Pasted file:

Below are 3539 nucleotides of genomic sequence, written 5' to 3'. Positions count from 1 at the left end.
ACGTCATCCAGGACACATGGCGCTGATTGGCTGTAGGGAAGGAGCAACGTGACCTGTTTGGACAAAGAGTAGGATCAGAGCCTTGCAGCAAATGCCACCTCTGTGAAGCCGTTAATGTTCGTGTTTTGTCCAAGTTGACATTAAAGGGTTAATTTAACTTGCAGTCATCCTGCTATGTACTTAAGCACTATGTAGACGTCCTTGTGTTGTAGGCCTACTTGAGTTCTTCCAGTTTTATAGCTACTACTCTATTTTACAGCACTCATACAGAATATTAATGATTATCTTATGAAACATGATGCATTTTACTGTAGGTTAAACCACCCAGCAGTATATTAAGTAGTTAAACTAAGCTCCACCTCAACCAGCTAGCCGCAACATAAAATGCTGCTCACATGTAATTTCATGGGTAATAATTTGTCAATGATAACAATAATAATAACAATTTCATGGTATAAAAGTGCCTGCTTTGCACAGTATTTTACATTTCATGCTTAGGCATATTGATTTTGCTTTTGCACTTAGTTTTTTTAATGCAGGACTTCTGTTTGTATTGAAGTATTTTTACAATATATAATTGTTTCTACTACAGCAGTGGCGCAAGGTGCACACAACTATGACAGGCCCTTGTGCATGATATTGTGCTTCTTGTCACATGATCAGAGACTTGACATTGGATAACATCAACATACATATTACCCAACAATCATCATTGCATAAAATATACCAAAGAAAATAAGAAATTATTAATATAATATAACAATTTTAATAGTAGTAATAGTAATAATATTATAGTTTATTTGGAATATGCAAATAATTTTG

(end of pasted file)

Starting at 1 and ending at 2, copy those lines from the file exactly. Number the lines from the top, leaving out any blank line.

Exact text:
Below are 3539 nucleotides of genomic sequence, written 5' to 3'. Positions count from 1 at the left end.
ACGTCATCCAGGACACATGGCGCTGATTGGCTGTAGGGAAGGAGCAACGTGACCTGTTTGGACAAAGAGTAGGATCAGAGCCTTGCAGCAAATGCCACCTCTGTGAAGCCGTTAATGTTCGTGTTTTGTCCAAGTTGACATTAAAGGGTTAATTTAACTTGCAGTCATCCTGCTATGTACTTAAGCACTATGTAGACGTCCTTGTGTTGTAGGCCTACTTGAGTTCTTCCAGTTTTATAGCTACTACTCTATTTTACAGCACTCATACAGAATATTAATGATTATCTTATGAAACATGATGCATTTTACTGTAGGTTAAACCACCCAGCAGTATATTAAGTAGTTAAACTAAGCTCCACCTCAACCAGCTAGCCGCAACATAAAATGCTGCTCACATGTAATTTCATGGGTAATAATTTGTCAATGATAACAATAATAATAACAATTTCATGGTATAAAAGTGCCTGCTTTGCACAGTATTTTACATTTCATGCTTAGGCATATTGATTTTGCTTTTGCACTTAGTTTTTTTAATGCAGGACTTCTGTTTGTATTGAAGTATTTTTACAATATATAATTGTTTCTACTACAGCAGTGGCGCAAGGTGCACACAACTATGACAGGCCCTTGTGCATGATATTGTGCTTCTTGTCACATGATCAGAGACTTGACATTGGATAACATCAACATACATATTACCCAACAATCATCATTGCATAAAATATACCAAAGAAAATAAGAAATTATTAATATAATATAACAATTTTAATAGTAGTAATAGTAATAATATTATAGTTTATTTGGAATATGCAAATAATTTTG